The world today has lost one of its giants. Margaret Thatcher was the most transformative leader of her country since Churchill. She played a crucial role in the successful navigation of the end of the Cold War and the launch of a new era.

Mila and I share with her family and friends around the world deep sadness at her passing. Margaret was an inspiration to a generation of leaders around the world, with her courage, her conviction and her ability to stand up to dictatorship and to lead her country in war. The Britain she took charge of in 1979 was a country burdened with illness, social and economic. By the time of her departure more than a decade later Britain was a confident winner again.

I was privileged to work with Margaret, with Ronald Reagan and with Helmut Kohl, François Mitterrand as we attempted to persuade first European colleagues and then the world that the death of the Soviet Union meant an entirely new set of relationships in the world. Those leaders found the path to a new future for Germany, for Europe and for the world. It was an achievement in which Margaret was a driving force.

Like every great leader, with strong convictions and a bold vision, she made enemies. Some Canadians were unconvinced by her approach. But in a series of visits to Canada she won many friends here. By her final visit in 1988 she was recognized as the founder of modern Conservatism, a leader who had dragged her country from the brink of economic and social crisis, and a beacon of strong principled leadership to the world.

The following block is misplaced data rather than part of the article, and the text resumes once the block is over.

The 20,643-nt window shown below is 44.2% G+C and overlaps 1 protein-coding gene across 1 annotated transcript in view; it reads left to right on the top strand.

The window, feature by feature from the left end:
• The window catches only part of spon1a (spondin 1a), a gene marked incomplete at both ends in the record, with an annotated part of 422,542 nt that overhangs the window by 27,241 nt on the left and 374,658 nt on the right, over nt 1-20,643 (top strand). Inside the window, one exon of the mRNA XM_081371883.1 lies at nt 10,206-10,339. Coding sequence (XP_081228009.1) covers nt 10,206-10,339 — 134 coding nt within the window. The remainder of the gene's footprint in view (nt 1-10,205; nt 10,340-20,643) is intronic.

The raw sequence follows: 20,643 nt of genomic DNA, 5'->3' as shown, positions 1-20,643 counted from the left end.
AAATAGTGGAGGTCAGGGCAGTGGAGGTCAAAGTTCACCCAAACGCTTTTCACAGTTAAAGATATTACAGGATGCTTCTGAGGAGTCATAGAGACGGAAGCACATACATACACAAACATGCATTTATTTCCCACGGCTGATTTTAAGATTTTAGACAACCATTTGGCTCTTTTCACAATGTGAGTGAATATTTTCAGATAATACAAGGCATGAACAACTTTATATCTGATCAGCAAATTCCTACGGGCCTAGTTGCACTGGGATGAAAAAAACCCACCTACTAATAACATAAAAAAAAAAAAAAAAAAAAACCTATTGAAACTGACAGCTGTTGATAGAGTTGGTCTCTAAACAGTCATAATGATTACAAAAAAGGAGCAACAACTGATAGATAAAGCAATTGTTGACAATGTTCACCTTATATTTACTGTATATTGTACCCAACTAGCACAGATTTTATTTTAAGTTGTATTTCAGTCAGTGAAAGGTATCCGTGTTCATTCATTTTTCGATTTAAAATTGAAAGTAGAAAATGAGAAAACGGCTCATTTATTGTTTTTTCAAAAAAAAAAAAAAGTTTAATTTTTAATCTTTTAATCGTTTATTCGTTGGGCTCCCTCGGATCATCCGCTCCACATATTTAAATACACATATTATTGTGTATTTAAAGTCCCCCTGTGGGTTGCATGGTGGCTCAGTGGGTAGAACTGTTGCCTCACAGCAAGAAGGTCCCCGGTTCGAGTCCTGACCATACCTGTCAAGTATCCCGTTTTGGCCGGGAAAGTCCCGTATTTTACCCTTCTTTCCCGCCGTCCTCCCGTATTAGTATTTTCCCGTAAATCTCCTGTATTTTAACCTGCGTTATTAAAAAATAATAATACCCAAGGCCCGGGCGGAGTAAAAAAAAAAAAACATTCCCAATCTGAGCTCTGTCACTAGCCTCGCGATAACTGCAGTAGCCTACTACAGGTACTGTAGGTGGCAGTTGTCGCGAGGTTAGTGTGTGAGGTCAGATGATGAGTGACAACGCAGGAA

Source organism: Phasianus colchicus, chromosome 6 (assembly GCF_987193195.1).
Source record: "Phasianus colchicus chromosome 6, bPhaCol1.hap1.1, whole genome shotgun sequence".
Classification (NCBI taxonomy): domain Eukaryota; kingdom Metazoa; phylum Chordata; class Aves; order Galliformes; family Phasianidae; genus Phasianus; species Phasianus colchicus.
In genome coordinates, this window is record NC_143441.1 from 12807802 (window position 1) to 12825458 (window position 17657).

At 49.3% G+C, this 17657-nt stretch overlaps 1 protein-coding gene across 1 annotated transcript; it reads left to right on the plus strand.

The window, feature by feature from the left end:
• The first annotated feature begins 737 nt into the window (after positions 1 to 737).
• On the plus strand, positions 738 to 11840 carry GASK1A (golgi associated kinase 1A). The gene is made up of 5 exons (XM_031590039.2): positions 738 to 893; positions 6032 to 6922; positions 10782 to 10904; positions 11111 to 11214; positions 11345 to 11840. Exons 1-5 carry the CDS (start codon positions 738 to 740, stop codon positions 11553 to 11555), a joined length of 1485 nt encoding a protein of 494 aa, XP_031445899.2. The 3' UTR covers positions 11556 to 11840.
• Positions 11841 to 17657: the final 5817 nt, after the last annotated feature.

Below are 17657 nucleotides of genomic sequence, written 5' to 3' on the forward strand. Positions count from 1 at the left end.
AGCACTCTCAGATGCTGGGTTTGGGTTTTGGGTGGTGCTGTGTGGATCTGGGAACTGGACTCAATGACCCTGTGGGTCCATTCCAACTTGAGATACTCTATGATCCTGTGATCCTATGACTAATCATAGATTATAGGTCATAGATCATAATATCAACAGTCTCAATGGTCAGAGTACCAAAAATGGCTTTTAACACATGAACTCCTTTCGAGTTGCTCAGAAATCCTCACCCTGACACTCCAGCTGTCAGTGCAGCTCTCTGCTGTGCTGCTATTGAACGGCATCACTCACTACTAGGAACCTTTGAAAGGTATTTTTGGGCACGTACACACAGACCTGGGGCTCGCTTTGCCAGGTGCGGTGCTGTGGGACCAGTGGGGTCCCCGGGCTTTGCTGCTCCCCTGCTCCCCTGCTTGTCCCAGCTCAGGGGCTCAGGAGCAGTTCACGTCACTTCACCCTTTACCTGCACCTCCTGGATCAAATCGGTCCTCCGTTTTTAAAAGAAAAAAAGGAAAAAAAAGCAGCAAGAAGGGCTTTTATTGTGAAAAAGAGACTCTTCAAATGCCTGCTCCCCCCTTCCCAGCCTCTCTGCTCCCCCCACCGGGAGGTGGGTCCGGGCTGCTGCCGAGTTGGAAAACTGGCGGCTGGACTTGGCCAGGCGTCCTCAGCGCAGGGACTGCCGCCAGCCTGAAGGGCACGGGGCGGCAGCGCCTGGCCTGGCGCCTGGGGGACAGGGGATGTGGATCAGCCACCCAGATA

Read more about:  Brian MulroneyQuebecMargaret Thatcher



马丁·布赖恩·马尔罗尼(Martin Brian Mulroney)(1939年3月20日-),是第23任加拿大总理。他的任期从1984年9月17日到1993年6月25日。










经历/马丁·布赖恩·马尔罗尼 编辑















5、80年代初,加拿大外事机构发生了很大变化。 1981年4月,国外移民计划的管理责任与加拿大雇佣和移民委员会班子一起移交到外交部。






竞争激烈!又一知名人士参选安省保守党党领 www.bcbay.com | 2018-01-28 


  多伦多市长竞选人Doug Ford称,他正在考虑竞选安省进步保守党的领导人。
  福特宣布竞争党领的背景是,Patrick Brown 因不当性举动指控而辞职党领,虽然Brown 本人强烈否认指控。
  保守党的金融批评人士Vic Fedeli 被选为过渡期领导人,但是在3月以前保守党的行政机构会投票举办领导人竞选,选出新的党魁。
  其他有望参选的人包括Christine Elliot,他在上次党魁竞选中得票数位列第二。前总理马尔罗尼(Brian Mulroney,第23任加拿大总理)的女儿Caroline Mulroney也会参与竞选。
  Fedeli 也称自己有意竞选永久党魁职务。
  Brown辞职后,Forum Research发布的民调显示,12%的参与者表示他们会支持Christine Elliot,11%的参与者表示会支持福特作为下任党魁。

[ 打印 ]
阅读 ()评论 (0)